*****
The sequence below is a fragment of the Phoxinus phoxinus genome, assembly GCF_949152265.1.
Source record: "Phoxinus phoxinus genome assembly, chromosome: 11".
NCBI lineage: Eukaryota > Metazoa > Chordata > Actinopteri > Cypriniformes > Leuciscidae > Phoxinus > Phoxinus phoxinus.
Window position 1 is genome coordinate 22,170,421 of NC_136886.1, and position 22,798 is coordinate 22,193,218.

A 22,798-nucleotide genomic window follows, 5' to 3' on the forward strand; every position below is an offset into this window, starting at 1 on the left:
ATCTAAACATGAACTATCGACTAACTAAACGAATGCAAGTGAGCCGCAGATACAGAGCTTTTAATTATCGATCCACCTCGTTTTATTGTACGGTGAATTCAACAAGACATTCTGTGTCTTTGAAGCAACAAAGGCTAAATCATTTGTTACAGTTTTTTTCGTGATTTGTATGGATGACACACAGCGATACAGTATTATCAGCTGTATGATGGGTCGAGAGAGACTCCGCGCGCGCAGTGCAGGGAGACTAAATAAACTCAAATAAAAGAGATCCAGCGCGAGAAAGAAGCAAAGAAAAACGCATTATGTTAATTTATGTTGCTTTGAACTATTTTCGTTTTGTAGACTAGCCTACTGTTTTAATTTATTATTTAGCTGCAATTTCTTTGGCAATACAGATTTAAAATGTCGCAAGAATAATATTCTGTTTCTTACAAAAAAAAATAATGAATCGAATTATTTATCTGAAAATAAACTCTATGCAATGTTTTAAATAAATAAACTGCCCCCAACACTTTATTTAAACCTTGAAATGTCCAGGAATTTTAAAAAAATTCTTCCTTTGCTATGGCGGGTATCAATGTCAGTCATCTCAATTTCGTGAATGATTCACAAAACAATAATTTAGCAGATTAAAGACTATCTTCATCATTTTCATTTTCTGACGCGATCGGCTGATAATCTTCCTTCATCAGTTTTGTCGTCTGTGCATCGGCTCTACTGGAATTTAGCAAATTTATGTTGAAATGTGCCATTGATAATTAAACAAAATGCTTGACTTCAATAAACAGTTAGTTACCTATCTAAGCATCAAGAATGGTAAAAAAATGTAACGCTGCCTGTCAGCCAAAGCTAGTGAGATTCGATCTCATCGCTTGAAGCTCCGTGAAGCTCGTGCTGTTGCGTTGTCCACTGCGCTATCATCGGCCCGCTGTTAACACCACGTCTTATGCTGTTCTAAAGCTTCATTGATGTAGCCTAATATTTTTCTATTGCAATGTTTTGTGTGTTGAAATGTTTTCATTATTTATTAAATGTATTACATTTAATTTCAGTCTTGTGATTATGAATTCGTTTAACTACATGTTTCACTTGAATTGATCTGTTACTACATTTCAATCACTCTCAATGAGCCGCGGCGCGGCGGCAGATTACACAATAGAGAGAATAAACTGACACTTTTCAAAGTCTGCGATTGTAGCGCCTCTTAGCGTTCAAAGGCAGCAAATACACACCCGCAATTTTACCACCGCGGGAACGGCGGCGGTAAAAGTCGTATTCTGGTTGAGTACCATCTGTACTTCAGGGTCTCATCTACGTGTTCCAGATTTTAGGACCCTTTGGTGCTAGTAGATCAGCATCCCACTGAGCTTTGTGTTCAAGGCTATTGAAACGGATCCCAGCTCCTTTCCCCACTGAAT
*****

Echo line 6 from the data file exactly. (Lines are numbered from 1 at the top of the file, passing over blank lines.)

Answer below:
ATCTAAACATGAACTATCGACTAACTAAACGAATGCAAGTGAGCCGCAGATACAGAGCTTTTAATTATCGATCCACCTCGTTTTATTGTACGGTGAATTCAACAAGACATTCTGTGTCTTTGAAGCAACAAAGGCTAAATCATTTGTTACAGTTTTTTTCGTGATTTGTATGGATGACACACAGCGATACAGTATTATCAGCTGTATGATGGGTCGAGAGAGACTCCGCGCGCGCAGTGCAGGGAGACTAAATAAACTCAAATAAAAGAGATCCAGCGCGAGAAAGAAGCAAAGAAAAACGCATTATGTTAATTTATGTTGCTTTGAACTATTTTCGTTTTGTAGACTAGCCTACTGTTTTAATTTATTATTTAGCTGCAATTTCTTTGGCAATACAGATTTAAAATGTCGCAAGAATAATATTCTGTTTCTTACAAAAAAAAATAATGAATCGAATTATTTATCTGAAAATAAACTCTATGCAATGTTTTAAATAAATAAACTGCCCCCAACACTTTATTTAAACCTTGAAATGTCCAGGAATTTTAAAAAAATTCTTCCTTTGCTATGGCGGGTATCAATGTCAGTCATCTCAATTTCGTGAATGATTCACAAAACAATAATTTAGCAGATTAAAGACTATCTTCATCATTTTCATTTTCTGACGCGATCGGCTGATAATCTTCCTTCATCAGTTTTGTCGTCTGTGCATCGGCTCTACTGGAATTTAGCAAATTTATGTTGAAATGTGCCATTGATAATTAAACAAAATGCTTGACTTCAATAAACAGTTAGTTACCTATCTAAGCATCAAGAATGGTAAAAAAATGTAACGCTGCCTGTCAGCCAAAGCTAGTGAGATTCGATCTCATCGCTTGAAGCTCCGTGAAGCTCGTGCTGTTGCGTTGTCCACTGCGCTATCATCGGCCCGCTGTTAACACCACGTCTTATGCTGTTCTAAAGCTTCATTGATGTAGCCTAATATTTTTCTATTGCAATGTTTTGTGTGTTGAAATGTTTTCATTATTTATTAAATGTATTACATTTAATTTCAGTCTTGTGATTATGAATTCGTTTAACTACATGTTTCACTTGAATTGATCTGTTACTACATTTCAATCACTCTCAATGAGCCGCGGCGCGGCGGCAGATTACACAATAGAGAGAATAAACTGACACTTTTCAAAGTCTGCGATTGTAGCGCCTCTTAGCGTTCAAAGGCAGCAAATACACACCCGCAATTTTACCACCGCGGGAACGGCGGCGGTAAAAGTCGTATTCTGGTTGAGTACCATCTGTACTTCAGGGTCTCATCTACGTGTTCCAGATTTTAGGACCCTTTGGTGCTAGTAGATCAGCATCCCACTGAGCTTTGTGTTCAAGGCTATTGAAACGGATCCCAGCTCCTTTCCCCACTGAAT